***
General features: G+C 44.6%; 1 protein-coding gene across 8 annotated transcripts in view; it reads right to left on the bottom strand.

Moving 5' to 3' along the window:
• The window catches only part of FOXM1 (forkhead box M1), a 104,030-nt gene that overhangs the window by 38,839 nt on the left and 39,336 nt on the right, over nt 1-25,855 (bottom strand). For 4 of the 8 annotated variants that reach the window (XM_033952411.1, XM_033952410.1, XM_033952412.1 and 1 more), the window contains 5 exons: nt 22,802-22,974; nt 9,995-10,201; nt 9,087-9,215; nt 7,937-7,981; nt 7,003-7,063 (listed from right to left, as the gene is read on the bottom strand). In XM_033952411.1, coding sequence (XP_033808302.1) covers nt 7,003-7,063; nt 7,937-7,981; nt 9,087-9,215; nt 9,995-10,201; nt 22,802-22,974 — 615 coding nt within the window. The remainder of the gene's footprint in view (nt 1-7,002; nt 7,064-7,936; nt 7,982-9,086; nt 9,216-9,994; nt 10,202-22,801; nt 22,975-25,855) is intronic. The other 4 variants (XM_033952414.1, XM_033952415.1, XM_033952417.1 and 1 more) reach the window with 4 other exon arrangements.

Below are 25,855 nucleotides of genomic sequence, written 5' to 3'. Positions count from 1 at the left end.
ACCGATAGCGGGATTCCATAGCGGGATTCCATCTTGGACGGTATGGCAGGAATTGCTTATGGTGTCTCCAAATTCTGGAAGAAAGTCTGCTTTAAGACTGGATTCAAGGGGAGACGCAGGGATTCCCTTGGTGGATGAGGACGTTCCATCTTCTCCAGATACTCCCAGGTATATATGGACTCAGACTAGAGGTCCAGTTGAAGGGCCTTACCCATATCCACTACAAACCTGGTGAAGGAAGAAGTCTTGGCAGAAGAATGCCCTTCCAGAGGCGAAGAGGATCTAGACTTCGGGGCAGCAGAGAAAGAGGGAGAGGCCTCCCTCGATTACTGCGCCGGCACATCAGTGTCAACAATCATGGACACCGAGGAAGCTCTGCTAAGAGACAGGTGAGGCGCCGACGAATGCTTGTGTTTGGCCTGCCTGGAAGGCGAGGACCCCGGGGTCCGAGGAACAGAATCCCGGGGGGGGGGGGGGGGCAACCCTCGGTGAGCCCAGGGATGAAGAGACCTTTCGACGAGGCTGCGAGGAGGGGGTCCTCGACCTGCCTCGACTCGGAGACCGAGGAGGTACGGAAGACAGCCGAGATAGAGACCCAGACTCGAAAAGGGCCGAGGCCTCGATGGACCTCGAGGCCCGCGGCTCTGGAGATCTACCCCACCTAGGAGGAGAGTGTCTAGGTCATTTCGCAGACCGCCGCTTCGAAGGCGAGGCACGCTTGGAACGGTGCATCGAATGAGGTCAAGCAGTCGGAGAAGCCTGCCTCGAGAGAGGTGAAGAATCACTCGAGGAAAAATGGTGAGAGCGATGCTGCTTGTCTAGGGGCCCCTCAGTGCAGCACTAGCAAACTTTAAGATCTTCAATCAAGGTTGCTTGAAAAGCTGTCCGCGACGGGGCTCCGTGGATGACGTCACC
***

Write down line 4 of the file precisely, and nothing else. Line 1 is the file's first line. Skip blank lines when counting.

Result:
Below are 25,855 nucleotides of genomic sequence, written 5' to 3'. Positions count from 1 at the left end.